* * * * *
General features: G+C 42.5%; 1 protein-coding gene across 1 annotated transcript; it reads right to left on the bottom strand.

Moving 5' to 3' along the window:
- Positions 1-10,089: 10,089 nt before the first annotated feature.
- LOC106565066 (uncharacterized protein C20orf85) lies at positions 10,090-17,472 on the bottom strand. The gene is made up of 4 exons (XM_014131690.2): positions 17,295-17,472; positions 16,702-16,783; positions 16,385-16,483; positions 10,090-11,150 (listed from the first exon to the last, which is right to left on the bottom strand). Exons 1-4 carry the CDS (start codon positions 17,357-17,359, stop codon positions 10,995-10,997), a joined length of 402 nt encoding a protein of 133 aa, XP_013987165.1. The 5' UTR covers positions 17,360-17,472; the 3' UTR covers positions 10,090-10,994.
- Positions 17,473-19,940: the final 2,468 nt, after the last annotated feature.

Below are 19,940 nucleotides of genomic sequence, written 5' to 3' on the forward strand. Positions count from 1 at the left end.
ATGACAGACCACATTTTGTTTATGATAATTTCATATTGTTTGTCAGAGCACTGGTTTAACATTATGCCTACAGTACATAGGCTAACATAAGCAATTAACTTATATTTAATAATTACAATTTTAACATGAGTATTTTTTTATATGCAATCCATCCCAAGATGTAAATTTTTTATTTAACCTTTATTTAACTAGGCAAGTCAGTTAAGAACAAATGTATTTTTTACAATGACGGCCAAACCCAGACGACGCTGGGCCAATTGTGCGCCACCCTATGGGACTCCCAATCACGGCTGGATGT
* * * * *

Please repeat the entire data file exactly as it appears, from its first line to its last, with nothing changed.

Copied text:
General features: G+C 42.5%; 1 protein-coding gene across 1 annotated transcript; it reads right to left on the bottom strand.

Moving 5' to 3' along the window:
- Positions 1-10,089: 10,089 nt before the first annotated feature.
- LOC106565066 (uncharacterized protein C20orf85) lies at positions 10,090-17,472 on the bottom strand. The gene is made up of 4 exons (XM_014131690.2): positions 17,295-17,472; positions 16,702-16,783; positions 16,385-16,483; positions 10,090-11,150 (listed from the first exon to the last, which is right to left on the bottom strand). Exons 1-4 carry the CDS (start codon positions 17,357-17,359, stop codon positions 10,995-10,997), a joined length of 402 nt encoding a protein of 133 aa, XP_013987165.1. The 5' UTR covers positions 17,360-17,472; the 3' UTR covers positions 10,090-10,994.
- Positions 17,473-19,940: the final 2,468 nt, after the last annotated feature.

Below are 19,940 nucleotides of genomic sequence, written 5' to 3' on the forward strand. Positions count from 1 at the left end.
ATGACAGACCACATTTTGTTTATGATAATTTCATATTGTTTGTCAGAGCACTGGTTTAACATTATGCCTACAGTACATAGGCTAACATAAGCAATTAACTTATATTTAATAATTACAATTTTAACATGAGTATTTTTTTATATGCAATCCATCCCAAGATGTAAATTTTTTATTTAACCTTTATTTAACTAGGCAAGTCAGTTAAGAACAAATGTATTTTTTACAATGACGGCCAAACCCAGACGACGCTGGGCCAATTGTGCGCCACCCTATGGGACTCCCAATCACGGCTGGATGT